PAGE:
I still chose to buy a $65 fake pre-lit tree and $60-worth of ornaments and organic candy canes, I spent $135 on gifts, and then the $20 on outfits for my dogs because I lost all the other outfits I got for them over the years, and today I have to go out and find Chanukah candles.
I can’t speak too much about how I only spent $135 on the gifts because there are several people on my mailing list who have miraculously made it onto my Nice List this year but let me explain my financial maneuvering here.
What I did:
I kept it super minimalistic this year. Everyone on my list is in a relationship which means I cut my list in half and got one gift per couple. Like I said before, I like giving gifts, and I’m good at picking something sentimental or meaningful or just really funny. This year I stuck mostly with cheap gag gifts.
I’m using $300 of my monthly discretionary spending for this holiday stuff which means $300 less for groceries, gas, going out, etc. So basically I’m just trying to use up what’s in my freezer and pantry and eating a LOT of rice and beans.
I set a spending limit that feels good to me. Some people want to have lots and lots of money to not think about their expenses. Back during my corporate 9-to-5 (or rather 7-to-6) days, I had lots and lots of money to not have to worry about my expenses. Now, I earn and spend significantly less but I feel fabulously wealthier. The numbers matter less than you think.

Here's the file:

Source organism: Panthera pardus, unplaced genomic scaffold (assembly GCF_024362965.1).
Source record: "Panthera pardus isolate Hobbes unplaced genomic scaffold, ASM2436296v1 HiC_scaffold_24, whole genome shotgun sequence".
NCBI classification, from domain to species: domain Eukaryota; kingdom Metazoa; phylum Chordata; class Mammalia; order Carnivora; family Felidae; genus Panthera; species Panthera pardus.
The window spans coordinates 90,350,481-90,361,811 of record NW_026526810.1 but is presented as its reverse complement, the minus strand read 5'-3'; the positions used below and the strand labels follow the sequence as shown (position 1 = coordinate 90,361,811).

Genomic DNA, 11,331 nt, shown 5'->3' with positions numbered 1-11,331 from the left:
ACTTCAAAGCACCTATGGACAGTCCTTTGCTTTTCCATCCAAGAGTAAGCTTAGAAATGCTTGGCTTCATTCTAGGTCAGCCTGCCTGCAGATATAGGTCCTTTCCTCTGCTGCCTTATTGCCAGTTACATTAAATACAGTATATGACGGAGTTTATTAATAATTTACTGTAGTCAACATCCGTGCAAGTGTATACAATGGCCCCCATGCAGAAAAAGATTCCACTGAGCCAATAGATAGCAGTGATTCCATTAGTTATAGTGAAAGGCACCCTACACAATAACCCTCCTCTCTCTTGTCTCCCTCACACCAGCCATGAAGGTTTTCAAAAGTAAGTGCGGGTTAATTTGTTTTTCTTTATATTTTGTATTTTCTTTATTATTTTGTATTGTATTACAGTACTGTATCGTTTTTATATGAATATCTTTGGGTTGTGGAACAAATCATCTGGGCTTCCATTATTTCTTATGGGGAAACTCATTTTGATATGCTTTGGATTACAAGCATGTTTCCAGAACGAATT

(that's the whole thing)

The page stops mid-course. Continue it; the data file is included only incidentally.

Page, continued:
What I didn’t do:
I refused to tap into my emergency savings because I just didn’t want to. I would rather cut back spending in another area than increase my overall spending. That’s just what felt good to me personally.
That money is for oopsy daisy stuff and quite frankly, my dogs haven’t had any emergency vet visits since last winter (coincidentally at the time of this writing, one of my dogs started limping this morning) so maybe I’m slightly superstitious about tapping into those funds just yet.
I could earn more money if I wanted to but I’m not. My schedule is pretty packed already with some really exciting new programs coming in 2018 and I just don’t want to do more work to give gifts to people who already have everything they need.
Besides, I have so much food already. I always wanted to do a pantry cleanse before I started noticing things had expired. This is the choice that feels good to me and it feels good to have a challenge.
I’ve said this before and I’ll say it a million more times – budgets are just boundaries that help us align our money with our values. Right now it seems my values are 1. New car, then 2. Giving Chrismukkah gifts, and then 3. instantly satisfying my food cravings.
Let me be clear about one thing:
I am not a victim of my finances and neither are you.
Whether we have a fixed income or a variable income, we make choices every day over how we earn that money and how we spend it.
I will probably always remain fascinated by how awesome and empowering it is to have the abundance of choice in our lives. I will never take that for granted.
Maybe that lesson is what I’m giving myself for Chrismukkah this year. (PS, Chrismukkah is another brilliant concept that gets me out of 8 nights of gifts.)
How are you doing so far this holiday season? Comment below and let me know!